College of Arts, Humanities, and Social Sciences

No More Silos” Project: $1 million grant from U.S. Dept. of Agriculture

Year 2 Cohort Student Applications Available Now-Deadline is November 6, 2021!

Sam and Dave Zoom screen capture
Sam Robinson and Dave Still as they see each other nowadays via Zoom screen capture

School of Humanities and Communication Chair Dr. Sam Robinson is currently in year two of an exciting four-year, $1 million grant from the U.S. Department of Agriculture NIFA Hispanic Serving Institutions Program. She is Co-PI on the project with Dr. David Still, Executive Director of the CSU Agricultural Research Institute (ARI).

A few years ago Robinson was invited to present her research on agricultural coverage in California newspapers to Still while he was visiting CSUMB shortly after becoming the ARI Executive Director. That interaction led to the opportunity to collaborate with Still on the NIFA HSI grant that was awarded in fall 2019.

The “No More Silos” project will provide immersive multi-disciplinary experiences to 100 underrepresented students across the California State University system. Students from all 23 CSU campuses who are interested in careers or graduate school in food, agriculture, natural resources or human sciences are eligible for these paid fellowships ($6,400 per student).

Students develop scientific and professional skills by engaging in mentored fellowships in science, big-data analytics, agricultural journalism and public policy. In addition, about 80 students will attend a five-day workshop to develop skills in big-data analytics. They will also receive career mentoring through leadership and scientific communication workshops and emerge with greater discipline-specific knowledge and skills, improved critical thinking and problem-solving skills, improved knowledge of multi-disciplinary team approaches to problem-solving, and personalized roadmaps that articulate career goals and the steps needed to achieve them.

Drs. Still and Robinson will curate a list of programs for Ag Journalism and Public Policy Fellows to apply to, assist students with their applications, and serve as their CSU faculty mentors. Robinson secured a letter of support from Gannett Publishing to host interns who are part of the agriculture journalism program. Gannett is an important partner because it owns newspapers throughout the state and publishes several Spanish-language newspapers. They set aside half of the journalism fellowships for bilingual projects.

The first year cohort of 22 includes four CSUMB Students: College of Arts, Humanities, and Social Sciences’ Angela Steele, Humanities & Communication major, and three College of Sciences students: Julissa Hernandez, Agricultural Plant & Soil Sciences major; Samantha Miller, Biology major, and Cassandra Tice, Biology major. Dr. Robinson noted the first year cohort is a bit smaller than anticipated due to the COVID-necessitated transition to virtual learning, although commented that an advantage of the virtual environment was that zoom conversations happened more frequently and led to other thoughts on potential expansion of the program.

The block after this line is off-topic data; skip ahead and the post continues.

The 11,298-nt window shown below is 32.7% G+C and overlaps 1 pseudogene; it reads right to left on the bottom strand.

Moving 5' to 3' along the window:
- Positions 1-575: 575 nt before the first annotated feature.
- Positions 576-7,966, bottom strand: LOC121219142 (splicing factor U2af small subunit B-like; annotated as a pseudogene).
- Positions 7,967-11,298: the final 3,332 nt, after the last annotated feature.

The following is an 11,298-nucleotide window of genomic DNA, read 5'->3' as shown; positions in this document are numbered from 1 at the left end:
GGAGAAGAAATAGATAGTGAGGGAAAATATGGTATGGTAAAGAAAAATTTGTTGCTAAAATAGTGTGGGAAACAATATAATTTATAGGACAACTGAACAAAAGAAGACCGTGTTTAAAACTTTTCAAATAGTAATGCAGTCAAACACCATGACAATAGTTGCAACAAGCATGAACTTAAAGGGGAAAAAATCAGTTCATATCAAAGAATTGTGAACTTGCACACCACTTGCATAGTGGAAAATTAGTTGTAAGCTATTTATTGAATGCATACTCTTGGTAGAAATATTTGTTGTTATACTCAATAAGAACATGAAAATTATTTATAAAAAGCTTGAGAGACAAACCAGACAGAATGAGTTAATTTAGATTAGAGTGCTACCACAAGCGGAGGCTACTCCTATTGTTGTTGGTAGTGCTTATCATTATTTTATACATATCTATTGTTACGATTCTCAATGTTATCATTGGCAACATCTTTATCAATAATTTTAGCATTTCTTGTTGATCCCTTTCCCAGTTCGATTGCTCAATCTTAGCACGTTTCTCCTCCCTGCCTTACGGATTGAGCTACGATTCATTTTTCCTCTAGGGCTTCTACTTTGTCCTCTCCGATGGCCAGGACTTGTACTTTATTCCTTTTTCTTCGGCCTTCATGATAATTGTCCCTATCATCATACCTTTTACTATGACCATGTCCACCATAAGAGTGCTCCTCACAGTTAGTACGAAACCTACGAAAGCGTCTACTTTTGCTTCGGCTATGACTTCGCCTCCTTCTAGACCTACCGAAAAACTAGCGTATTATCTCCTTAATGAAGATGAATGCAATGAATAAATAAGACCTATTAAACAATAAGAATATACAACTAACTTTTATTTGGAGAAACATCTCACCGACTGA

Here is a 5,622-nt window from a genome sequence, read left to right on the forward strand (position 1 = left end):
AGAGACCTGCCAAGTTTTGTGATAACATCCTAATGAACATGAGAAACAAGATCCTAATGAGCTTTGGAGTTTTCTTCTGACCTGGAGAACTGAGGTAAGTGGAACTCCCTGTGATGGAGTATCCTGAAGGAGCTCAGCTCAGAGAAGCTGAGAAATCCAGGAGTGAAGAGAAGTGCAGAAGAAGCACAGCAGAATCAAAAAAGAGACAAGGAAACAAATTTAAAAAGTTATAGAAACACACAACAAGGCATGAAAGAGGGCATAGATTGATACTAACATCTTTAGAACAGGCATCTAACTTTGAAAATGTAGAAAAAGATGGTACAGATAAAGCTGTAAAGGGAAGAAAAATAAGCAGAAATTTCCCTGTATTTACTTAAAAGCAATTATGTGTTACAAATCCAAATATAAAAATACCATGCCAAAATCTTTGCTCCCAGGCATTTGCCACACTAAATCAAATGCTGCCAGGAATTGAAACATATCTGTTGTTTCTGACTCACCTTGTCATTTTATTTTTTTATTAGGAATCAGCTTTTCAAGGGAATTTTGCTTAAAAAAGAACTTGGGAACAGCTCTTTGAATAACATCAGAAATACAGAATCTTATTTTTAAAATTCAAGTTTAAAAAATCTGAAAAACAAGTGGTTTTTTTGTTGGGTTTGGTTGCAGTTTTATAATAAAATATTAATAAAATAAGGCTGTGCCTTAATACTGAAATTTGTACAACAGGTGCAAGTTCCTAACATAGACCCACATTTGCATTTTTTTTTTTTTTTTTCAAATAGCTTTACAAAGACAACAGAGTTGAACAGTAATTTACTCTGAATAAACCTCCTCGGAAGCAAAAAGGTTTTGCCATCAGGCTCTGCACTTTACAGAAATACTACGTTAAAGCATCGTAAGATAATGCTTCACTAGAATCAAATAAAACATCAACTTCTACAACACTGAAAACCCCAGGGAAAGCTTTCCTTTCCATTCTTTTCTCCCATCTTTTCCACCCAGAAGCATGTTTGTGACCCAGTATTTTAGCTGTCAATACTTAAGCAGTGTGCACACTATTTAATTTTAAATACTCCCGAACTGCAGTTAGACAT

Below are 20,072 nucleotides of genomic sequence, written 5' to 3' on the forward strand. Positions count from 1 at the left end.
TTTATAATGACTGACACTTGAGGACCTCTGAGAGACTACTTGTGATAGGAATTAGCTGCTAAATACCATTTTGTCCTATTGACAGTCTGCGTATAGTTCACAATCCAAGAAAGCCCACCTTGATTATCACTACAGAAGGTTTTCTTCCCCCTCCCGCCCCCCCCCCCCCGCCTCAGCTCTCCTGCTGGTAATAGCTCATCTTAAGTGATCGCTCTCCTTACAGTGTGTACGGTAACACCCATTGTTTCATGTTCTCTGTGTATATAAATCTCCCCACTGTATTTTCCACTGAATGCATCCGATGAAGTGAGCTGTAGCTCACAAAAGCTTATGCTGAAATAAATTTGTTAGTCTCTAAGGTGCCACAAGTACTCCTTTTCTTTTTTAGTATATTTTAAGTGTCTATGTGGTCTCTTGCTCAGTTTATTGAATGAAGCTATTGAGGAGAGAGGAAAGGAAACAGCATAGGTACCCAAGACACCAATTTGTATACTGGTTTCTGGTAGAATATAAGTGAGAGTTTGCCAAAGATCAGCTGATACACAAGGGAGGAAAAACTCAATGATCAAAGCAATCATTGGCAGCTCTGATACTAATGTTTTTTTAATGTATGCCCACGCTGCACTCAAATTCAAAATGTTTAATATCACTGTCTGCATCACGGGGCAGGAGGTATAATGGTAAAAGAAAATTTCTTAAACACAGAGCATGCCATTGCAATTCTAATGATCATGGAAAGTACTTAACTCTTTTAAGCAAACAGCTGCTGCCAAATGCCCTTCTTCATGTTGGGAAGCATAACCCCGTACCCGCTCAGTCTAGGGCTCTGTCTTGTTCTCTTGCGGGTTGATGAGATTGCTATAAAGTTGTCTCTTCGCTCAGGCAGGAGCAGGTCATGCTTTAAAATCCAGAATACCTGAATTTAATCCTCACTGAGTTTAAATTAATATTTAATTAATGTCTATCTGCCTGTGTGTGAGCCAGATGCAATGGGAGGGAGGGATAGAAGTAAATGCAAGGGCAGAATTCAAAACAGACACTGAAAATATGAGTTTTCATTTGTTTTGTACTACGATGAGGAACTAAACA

Passionate about the topic of Ag Communication, Robinson expressed her enjoyment of researching and writing about ag journalism, she points out, “There’s always something new to learn in ag communication. How we cover this impacts public opinion, which impacts public policy.”

As part of the mentoring process, Robinson further collaborated with John Silveus from the College of Science, whose research is in water quality. She worked with cohort member Angela Steele and Silveus to develop a public opinion poll about water quality and what the public cares about (and related to ag) and what they were working on. Robinson explained the benefit of morphing a public opinion survey to provide this information, which would be both impactful for research and for public work and future surveys. Effectively communicating highly technical issues related to agriculture and science to the public is one of the key skills journalism fellows will develop in this program.

In October, ARI will hold their annual meeting virtually. Robinson will facilitate the Effective Communication for Science in Agriculture to the Public workshop, helping the entire cohort with their communications skills. Once it’s safe to travel again, part of Robinson’s and Still’s plan includes taking the students to Washington, D.C., to the USDA Ag Outlook Forum, to allow them to cover it as Ág journalism students. In addition to the paid fellowship, this professional development at a prestigious event such as the Forum, provides a tremendous opportunity that would be otherwise unattainable as an undergraduate student.

Applications for the second cohort are now available through the ARI website. Be sure to scroll down to HSI ARI Student Opportunities (you'll see 6). While this grant is an HSI Grant, anyone from any CSU may apply. If you have questions or would like assistance with the application, please contact Dr. Robinson at

More about the Otters in the cohort (as taken from their student profiles):

Julissa Hernandez
Samantha Miller
Angela Steele
Cassandra Tice